Video of Chinese tennis star Li Na, fresh off her Australian Open win, being slapped in the face by an official during an award ceremony of the China's 2001 National Games has gone viral on the Chinese web, sparking public anger about officials’ abuse of athletes.
In the video, Li is awarded a bronze medal from Jiang Xiuyun, the head of the national tennis team, who places the medal around Li's neck, then slaps her.
Though local media outlets quickly followed up on the story with an explanation that the “slap” was actually an intimate gesture to cheer Li up, many did not buy the story. Li does disappointed when she receives bronze on stage, but appears taken aback by the “intimate gesture”, quickly bringing her hand up to touch her slapped cheek.
According the Jiang, she split Li and her teammate up during the match, which made Li unhappy. The gesture was an attempt to rid Li of her emotion.
The sport system, managed by the Culture, Education, Health and Sports Committee on both national and provincial levels, is notorious for their attitude towards athletes. Citing the video, a non-profit organization worker, “Cai rang duo ji”, expressed irritation on popular microblogging site Sina Weibo for the humiliating action against Li:
Why didn’t Li Na express gratitude to the motherland? The common fate of Chinese is growing up in servitude and with insults. Nobody will love the motherland enslaving and insulting him or her whether successful or not.
His tweet won many echoes in the comment section. “Longxi Yize” wrote:
This is a society which calls rape love.
Another Weibo user, Jingya, watched the video and could not believe that it was an intimate gesture:
I just watched the video. I would never believe that it was friendly encouragement. If it was an intimate gesture, you would caress the face, how could you raise your hand up high and slap it instead? The facial gestures from people next to Li Na also tell what had happened.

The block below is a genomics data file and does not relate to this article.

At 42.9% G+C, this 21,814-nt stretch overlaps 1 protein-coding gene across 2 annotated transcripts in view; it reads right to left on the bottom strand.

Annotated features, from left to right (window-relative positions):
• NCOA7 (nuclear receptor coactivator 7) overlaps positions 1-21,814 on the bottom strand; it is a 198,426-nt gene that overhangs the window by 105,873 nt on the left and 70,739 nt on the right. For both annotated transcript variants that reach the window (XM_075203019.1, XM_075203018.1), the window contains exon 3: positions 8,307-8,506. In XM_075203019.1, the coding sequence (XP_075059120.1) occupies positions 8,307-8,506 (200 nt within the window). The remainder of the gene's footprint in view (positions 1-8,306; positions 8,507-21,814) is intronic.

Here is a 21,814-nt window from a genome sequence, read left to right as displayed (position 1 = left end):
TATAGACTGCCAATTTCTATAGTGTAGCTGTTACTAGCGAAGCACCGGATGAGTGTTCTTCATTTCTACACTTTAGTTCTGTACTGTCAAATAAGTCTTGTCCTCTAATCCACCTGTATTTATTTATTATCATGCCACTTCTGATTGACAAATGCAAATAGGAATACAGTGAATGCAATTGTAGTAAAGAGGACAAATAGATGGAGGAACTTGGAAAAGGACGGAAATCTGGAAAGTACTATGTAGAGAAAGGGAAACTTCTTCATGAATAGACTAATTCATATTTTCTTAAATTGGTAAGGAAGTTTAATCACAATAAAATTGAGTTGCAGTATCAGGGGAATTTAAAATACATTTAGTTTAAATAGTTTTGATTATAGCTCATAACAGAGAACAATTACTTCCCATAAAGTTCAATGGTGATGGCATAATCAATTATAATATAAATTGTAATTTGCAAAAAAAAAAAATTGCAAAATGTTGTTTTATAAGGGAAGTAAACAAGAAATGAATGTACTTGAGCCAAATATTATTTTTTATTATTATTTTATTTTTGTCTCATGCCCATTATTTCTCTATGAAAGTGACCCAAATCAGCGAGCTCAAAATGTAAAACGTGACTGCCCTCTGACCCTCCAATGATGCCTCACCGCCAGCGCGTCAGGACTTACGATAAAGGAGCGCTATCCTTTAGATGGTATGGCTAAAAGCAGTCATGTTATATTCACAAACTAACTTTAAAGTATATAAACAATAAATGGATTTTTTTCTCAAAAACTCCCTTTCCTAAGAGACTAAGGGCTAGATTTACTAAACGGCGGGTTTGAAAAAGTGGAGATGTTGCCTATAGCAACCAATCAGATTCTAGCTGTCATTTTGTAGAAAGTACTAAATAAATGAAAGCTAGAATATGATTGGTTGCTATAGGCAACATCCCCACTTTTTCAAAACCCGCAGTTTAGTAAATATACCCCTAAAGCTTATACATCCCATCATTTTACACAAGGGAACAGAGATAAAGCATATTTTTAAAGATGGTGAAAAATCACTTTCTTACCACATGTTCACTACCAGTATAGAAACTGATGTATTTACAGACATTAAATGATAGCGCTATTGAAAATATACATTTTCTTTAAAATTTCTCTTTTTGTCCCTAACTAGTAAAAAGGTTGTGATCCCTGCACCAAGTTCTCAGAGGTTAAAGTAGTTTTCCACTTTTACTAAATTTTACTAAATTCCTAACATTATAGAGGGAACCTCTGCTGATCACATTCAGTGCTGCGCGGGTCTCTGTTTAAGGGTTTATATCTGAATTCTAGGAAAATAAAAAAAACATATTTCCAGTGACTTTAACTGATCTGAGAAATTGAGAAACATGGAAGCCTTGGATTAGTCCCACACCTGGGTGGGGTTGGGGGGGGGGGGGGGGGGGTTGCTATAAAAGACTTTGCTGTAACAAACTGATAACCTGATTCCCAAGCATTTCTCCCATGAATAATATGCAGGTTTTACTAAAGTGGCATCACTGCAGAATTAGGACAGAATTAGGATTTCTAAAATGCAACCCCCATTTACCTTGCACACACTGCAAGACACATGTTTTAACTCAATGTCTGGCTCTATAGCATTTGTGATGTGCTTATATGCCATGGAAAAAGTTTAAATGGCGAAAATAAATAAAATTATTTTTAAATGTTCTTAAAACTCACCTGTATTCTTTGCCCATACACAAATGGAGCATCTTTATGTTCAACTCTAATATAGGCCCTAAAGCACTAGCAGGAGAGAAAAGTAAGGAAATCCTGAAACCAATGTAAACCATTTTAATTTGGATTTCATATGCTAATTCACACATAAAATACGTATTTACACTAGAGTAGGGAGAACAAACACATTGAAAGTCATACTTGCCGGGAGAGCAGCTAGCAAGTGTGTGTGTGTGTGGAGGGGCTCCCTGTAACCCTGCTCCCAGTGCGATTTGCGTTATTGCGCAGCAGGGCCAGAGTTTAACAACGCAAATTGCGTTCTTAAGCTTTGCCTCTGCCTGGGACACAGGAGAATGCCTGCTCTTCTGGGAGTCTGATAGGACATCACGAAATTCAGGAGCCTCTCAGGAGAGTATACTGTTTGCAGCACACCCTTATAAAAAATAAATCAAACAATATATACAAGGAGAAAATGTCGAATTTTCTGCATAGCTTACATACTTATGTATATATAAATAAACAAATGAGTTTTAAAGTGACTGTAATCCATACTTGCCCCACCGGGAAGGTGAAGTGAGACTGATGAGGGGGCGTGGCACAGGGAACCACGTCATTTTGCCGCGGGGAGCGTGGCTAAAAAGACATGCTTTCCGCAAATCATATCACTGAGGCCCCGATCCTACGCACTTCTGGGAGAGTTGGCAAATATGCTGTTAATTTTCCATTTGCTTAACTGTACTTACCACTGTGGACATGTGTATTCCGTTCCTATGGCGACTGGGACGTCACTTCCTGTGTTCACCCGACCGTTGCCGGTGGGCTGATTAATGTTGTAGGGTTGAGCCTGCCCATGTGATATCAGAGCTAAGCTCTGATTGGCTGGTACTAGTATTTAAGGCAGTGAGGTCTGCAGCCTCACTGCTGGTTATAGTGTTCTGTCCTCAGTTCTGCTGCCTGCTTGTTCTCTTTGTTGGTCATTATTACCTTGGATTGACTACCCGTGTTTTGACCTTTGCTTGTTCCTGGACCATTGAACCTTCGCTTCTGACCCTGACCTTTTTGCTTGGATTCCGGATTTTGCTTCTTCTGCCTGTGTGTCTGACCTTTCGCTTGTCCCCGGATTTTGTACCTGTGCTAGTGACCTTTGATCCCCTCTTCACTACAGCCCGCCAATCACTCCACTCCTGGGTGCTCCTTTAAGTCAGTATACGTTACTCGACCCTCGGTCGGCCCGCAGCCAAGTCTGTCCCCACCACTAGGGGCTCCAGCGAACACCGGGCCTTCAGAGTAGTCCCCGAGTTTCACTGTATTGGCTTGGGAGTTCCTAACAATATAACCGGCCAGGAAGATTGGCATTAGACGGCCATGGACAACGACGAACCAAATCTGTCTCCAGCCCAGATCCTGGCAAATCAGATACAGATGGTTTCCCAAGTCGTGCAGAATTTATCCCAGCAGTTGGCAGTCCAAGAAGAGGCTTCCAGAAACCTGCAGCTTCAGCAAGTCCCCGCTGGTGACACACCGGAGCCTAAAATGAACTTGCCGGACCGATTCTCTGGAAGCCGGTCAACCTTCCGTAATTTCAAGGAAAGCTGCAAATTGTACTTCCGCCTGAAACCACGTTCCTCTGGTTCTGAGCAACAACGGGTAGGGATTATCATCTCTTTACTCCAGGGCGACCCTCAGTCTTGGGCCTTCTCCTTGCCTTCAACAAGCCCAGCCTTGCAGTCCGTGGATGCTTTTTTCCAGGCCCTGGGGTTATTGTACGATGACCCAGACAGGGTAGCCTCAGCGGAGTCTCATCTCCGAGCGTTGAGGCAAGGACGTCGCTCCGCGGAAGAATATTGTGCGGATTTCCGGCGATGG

Netizens also took the video as an explanation of her poker face during her homecoming ceremony when she received a six-figure cash award from local officials. Li remained stone-faced throughout the event.
Li Na left the national team in 2002 and began to play on an international level. Her triumph at the Australian Open provided Chinese authorities with a chance to show off the country's soft power. The welcoming ceremony was staged in her hometown with the presentation of 800,000 yuan (130,000 US dollars) to her as a gift from Hubei authorities.
Local news reports revealed that she had refused to attend any public function at first, but the authorities sent staff to Guangzhou airport and escorted her to Wuhan airport, where the ceremony took place. But when she met with her former tennis trainer from Hubei and received the prize from the provincial leader, she did not show any gratitude in front of the cameras.
The Chinese Communist Party mouthpieces are not happy about her performance. A Global Times’ January 29 editorial criticized Li has been mystified by some as an icon of “individual success” in order to undermine the authority of the national sport system. The Xinhua news agency also stressed that Li's success has been sponsored by the state.
Lawyer Yuan Yulai posted a photo of her straight-faced response to the ceremony and pointed out that her refusal to act is more important than the Australian Open championship:
I personally think that Li Na's refusal to perform has greater meaning than winning the Australia Open.
Many joined the discussion and interpreted her cool performance:
“Attending Happiness”: Thank you Li Na. Let the shameless government officials confront the real people. Let the ass-kissers have a good look at their stinky faces.
“Expert in curing cancer”: the 800,000 yuan [award] is dog food with an attempt to turn Li Na into political tool. The performance costume is suffocating. Anyone with a free heart will not be happy about it.
“The red and green brick time”: I wasn't paying attention to her in the past. Now I feel that she should be written into the Chinese sport history books.
saitpluto87: Some said Li Na is an ill-mannered person. But our society needs this kind of person to do away with the culture of the government and promote social progress.
“Writer-Tianyuo”: Every citizen has the right to refuse to perform for the entertainment of the leader.